Sherry recalls a moment when a club was empty, closing, and Coltrane played on and on. “Basically they gradually closed the club down. It got later and later but Roy was still there. The owner put the chairs up on the table, he photographed the chairs. There was no crowd and ‘Trane just kept climbing and climbing. He wasn't finished until he was finished.” 

The feeling we get of the time is that this was about the pure art of making music, a new language of sound which was about pushing creativity as far as it could go, in the moment. A kind of live, raw and exposed creativity that was about being in a certain space, in a certain place, at a certain instant. You can imagine the musicians freestyling long into the night, searching for that perfect sound, and DeCarava sitting there, listening and waiting for that sublime visual moment as they played. 

His offstage portraits make these legends of the jazz era seem approachable and warm. They are snapshots of friends – albeit ones who seem to have an extra spark in their eyes, like some kind of mysterious x factor. You get the sense that DeCarava was one of them, part of a group rather than a fly-on-the-wall observer, which is how he managed to capture Billie Holiday laughing at a house party or jamming at the piano after hours. He knew all the musicians but was closest to Coltrane.

Bill and son 1962, Roy DeCarava © The Estate of Roy DeCarava. All rights reserved. Courtesy the artist and David Zwirner. Courtesy David Zwirner

“It was a rare match,” recalls Sherry. “He photographed him over and over and over and followed him to various cities when he was performing and at some point, during rehearsal Trane looked up and he said, ‘Ah! You again’ and with a kind of gentle friendliness. So then they sat down and they talked.”

The two artists shared creative friendship which offered some camaraderie in the isolation of creative work at a time when jazz was exciting the world and the city of New York as we know it was coming into being.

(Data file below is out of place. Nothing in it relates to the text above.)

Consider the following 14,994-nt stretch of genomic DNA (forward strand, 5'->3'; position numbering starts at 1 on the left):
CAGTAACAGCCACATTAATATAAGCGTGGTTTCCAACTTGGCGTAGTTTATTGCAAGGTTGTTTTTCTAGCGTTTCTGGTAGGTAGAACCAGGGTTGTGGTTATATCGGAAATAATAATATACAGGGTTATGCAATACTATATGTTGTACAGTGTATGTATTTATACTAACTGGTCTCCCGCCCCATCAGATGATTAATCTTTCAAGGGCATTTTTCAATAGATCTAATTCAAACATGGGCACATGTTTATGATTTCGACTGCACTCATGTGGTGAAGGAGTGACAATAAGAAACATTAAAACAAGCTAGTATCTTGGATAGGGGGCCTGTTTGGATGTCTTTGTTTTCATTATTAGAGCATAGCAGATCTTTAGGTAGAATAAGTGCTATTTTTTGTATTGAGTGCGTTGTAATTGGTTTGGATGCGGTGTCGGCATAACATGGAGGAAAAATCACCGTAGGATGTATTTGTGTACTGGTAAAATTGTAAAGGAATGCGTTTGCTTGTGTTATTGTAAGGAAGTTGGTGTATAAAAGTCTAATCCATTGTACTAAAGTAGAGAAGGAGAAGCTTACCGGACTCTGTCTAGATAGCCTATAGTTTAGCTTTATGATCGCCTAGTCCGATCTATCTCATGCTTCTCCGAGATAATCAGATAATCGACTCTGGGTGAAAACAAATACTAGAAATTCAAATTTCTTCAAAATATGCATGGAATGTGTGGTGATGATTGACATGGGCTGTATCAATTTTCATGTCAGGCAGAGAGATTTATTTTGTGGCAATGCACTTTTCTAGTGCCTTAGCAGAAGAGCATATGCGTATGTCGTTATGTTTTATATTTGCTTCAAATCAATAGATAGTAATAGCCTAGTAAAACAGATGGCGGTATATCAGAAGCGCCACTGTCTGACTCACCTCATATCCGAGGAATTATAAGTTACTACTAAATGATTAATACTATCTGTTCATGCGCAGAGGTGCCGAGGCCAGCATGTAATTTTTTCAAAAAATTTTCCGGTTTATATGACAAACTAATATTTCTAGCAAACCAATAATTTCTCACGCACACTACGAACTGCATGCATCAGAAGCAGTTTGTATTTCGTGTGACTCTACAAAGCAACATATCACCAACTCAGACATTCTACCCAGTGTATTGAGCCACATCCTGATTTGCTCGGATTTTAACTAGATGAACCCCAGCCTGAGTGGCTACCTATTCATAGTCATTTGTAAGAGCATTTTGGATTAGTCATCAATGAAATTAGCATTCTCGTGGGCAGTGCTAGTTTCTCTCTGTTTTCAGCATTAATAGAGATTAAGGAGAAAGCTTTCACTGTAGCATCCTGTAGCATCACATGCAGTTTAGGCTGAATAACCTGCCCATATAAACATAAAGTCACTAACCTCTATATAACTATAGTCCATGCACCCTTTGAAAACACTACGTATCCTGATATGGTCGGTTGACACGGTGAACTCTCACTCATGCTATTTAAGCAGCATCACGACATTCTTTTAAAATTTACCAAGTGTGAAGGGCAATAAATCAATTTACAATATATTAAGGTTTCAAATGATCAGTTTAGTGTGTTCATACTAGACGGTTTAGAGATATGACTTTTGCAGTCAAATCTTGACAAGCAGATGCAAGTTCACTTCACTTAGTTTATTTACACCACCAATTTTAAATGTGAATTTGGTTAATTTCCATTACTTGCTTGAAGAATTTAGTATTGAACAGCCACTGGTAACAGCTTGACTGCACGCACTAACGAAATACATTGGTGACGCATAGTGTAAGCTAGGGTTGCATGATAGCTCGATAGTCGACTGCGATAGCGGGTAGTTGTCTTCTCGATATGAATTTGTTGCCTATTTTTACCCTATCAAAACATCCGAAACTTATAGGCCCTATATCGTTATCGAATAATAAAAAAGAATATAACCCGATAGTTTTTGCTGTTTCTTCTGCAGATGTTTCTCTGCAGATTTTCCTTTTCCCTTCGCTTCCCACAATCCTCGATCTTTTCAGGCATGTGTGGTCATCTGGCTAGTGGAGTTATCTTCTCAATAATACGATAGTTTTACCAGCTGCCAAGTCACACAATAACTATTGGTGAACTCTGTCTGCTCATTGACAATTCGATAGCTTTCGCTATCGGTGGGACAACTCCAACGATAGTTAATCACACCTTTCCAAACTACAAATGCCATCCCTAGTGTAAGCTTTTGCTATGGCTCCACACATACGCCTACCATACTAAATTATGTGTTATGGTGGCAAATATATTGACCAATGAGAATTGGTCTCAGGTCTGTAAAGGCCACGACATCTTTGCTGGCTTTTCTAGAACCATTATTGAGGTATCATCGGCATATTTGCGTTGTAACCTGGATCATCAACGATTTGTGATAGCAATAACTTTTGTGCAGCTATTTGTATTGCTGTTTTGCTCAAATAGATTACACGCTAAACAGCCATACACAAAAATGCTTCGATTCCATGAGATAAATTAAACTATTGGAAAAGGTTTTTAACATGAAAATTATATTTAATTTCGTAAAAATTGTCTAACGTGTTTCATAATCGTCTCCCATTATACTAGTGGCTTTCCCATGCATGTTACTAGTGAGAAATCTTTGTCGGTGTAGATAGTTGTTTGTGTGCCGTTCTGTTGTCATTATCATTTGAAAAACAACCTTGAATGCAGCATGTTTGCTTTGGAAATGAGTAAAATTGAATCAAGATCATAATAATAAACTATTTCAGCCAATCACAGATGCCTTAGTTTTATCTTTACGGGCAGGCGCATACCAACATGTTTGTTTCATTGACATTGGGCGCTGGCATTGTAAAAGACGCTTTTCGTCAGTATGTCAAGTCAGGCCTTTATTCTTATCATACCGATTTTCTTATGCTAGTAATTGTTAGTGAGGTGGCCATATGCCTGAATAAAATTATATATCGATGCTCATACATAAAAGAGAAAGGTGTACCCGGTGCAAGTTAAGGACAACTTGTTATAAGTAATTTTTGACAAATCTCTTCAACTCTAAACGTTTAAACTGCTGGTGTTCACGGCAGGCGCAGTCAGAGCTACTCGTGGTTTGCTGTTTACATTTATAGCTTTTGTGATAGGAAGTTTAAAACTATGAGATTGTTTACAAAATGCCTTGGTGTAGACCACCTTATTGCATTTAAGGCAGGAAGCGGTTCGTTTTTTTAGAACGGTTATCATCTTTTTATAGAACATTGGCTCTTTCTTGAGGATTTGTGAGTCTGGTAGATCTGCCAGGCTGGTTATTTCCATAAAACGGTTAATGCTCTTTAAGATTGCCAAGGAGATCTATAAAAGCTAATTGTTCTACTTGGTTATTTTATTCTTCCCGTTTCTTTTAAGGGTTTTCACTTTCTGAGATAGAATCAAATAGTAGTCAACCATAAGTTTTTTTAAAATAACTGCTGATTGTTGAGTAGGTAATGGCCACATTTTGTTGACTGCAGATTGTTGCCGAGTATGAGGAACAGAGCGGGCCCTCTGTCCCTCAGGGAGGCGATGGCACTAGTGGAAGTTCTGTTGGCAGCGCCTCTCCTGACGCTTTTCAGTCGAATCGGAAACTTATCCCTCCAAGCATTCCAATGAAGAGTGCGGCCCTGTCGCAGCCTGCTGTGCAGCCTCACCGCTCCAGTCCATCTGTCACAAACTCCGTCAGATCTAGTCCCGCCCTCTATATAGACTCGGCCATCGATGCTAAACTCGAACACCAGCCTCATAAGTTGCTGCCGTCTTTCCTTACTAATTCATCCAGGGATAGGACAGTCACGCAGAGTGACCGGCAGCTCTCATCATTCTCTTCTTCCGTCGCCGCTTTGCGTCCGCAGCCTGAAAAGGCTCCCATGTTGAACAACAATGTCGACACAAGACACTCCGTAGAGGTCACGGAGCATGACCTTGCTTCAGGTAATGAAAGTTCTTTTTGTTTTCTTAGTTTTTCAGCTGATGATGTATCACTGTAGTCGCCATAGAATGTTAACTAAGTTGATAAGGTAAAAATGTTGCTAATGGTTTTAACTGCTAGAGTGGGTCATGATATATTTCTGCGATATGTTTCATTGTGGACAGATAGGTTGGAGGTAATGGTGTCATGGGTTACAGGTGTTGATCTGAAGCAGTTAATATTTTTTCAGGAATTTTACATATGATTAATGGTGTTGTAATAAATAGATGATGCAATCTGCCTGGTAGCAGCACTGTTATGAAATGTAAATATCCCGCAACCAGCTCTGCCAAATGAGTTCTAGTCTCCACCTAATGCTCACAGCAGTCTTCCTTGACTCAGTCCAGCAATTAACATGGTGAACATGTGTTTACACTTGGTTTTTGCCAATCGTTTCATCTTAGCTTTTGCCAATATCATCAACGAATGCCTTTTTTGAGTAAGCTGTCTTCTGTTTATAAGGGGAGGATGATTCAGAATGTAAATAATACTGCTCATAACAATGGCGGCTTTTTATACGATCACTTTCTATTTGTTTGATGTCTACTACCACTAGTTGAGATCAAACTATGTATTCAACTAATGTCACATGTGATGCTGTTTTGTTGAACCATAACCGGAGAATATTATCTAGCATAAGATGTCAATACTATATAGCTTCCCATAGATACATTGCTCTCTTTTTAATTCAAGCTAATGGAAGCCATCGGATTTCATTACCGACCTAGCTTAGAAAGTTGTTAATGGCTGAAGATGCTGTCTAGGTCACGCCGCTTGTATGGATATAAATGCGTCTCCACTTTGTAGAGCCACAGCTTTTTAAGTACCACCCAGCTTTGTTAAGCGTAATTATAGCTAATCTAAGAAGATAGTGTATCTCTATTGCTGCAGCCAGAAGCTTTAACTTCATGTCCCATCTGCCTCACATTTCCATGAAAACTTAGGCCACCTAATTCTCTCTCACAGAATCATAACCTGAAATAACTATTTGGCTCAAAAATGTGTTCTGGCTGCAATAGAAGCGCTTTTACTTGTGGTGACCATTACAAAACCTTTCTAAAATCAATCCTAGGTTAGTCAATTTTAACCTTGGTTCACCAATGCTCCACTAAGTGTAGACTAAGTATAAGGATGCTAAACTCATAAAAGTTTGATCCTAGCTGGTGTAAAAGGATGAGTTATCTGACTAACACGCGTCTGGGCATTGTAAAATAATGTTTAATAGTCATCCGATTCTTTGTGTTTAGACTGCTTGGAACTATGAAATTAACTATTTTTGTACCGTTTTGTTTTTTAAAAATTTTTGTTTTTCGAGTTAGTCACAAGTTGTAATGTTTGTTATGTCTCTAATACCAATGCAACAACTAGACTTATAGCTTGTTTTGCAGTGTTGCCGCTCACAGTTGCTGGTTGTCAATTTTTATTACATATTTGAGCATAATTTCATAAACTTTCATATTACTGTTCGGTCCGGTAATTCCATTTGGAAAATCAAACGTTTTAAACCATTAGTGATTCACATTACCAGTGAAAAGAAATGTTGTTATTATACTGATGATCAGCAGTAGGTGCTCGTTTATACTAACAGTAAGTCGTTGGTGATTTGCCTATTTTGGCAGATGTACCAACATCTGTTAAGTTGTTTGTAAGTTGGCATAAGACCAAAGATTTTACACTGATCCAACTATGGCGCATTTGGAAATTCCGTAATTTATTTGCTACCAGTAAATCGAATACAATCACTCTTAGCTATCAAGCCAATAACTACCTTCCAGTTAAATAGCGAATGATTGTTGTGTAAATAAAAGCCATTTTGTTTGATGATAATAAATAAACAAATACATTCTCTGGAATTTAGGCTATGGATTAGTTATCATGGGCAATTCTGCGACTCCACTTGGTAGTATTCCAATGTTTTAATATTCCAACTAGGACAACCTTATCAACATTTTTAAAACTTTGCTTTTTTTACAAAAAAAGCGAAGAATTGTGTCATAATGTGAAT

Sherry recalled the symbiotic friendship which she feels was unique to its time. “We felt he had this depth that was unfathomable, just a depth of generosity, a depth of exploration and [Roy] shared that in photography. So he was very attracted to Trane and Trane was very appreciative.

“We, you know, we think about artists competing for bandwidth and celebrity status and who you’re seen with, but that was a cultural moment in time. Americans – and maybe the French and Swiss also – understand, because jazz was everywhere and the great performers were still alive so it was possible to have a relationship like that, between two artists.”

There is something deep about DeCarava’s images, you can look into them and find many different things, either through their composition or their content. They provide an unseen commentary on Black America. They are also a multifaceted portrait of a time and a place that captures the energy, creativity, graft, and beauty of life at that moment.

Roy DeCarava, Selected Works, is at David Zwirner, London, until 19 February